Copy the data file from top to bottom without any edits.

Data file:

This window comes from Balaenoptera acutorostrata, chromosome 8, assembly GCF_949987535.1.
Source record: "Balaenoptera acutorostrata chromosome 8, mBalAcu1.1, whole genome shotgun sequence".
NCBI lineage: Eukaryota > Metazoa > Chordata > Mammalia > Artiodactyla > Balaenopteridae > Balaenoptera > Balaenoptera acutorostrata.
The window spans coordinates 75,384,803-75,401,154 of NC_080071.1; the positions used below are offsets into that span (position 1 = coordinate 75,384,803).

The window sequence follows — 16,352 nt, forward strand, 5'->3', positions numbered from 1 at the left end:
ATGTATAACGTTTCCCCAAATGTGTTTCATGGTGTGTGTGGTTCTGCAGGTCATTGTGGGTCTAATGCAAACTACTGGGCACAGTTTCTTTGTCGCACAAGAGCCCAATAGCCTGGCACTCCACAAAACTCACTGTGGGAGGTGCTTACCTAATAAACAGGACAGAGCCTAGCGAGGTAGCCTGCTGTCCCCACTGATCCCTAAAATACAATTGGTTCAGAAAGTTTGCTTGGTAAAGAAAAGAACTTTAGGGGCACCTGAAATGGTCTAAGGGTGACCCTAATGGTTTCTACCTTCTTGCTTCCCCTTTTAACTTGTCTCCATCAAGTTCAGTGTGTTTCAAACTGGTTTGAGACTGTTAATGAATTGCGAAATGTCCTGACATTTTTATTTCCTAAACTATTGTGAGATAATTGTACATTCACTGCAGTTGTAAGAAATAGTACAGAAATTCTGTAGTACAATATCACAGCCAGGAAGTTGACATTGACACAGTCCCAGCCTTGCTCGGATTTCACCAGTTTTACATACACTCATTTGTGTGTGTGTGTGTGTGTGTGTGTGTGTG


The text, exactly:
This window comes from Balaenoptera acutorostrata, chromosome 8, assembly GCF_949987535.1.
Source record: "Balaenoptera acutorostrata chromosome 8, mBalAcu1.1, whole genome shotgun sequence".
NCBI lineage: Eukaryota > Metazoa > Chordata > Mammalia > Artiodactyla > Balaenopteridae > Balaenoptera > Balaenoptera acutorostrata.
The window spans coordinates 75,384,803-75,401,154 of NC_080071.1; the positions used below are offsets into that span (position 1 = coordinate 75,384,803).

The window sequence follows — 16,352 nt, forward strand, 5'->3', positions numbered from 1 at the left end:
ATGTATAACGTTTCCCCAAATGTGTTTCATGGTGTGTGTGGTTCTGCAGGTCATTGTGGGTCTAATGCAAACTACTGGGCACAGTTTCTTTGTCGCACAAGAGCCCAATAGCCTGGCACTCCACAAAACTCACTGTGGGAGGTGCTTACCTAATAAACAGGACAGAGCCTAGCGAGGTAGCCTGCTGTCCCCACTGATCCCTAAAATACAATTGGTTCAGAAAGTTTGCTTGGTAAAGAAAAGAACTTTAGGGGCACCTGAAATGGTCTAAGGGTGACCCTAATGGTTTCTACCTTCTTGCTTCCCCTTTTAACTTGTCTCCATCAAGTTCAGTGTGTTTCAAACTGGTTTGAGACTGTTAATGAATTGCGAAATGTCCTGACATTTTTATTTCCTAAACTATTGTGAGATAATTGTACATTCACTGCAGTTGTAAGAAATAGTACAGAAATTCTGTAGTACAATATCACAGCCAGGAAGTTGACATTGACACAGTCCCAGCCTTGCTCGGATTTCACCAGTTTTACATACACTCATTTGTGTGTGTGTGTGTGTGTGTGTGTGTGTG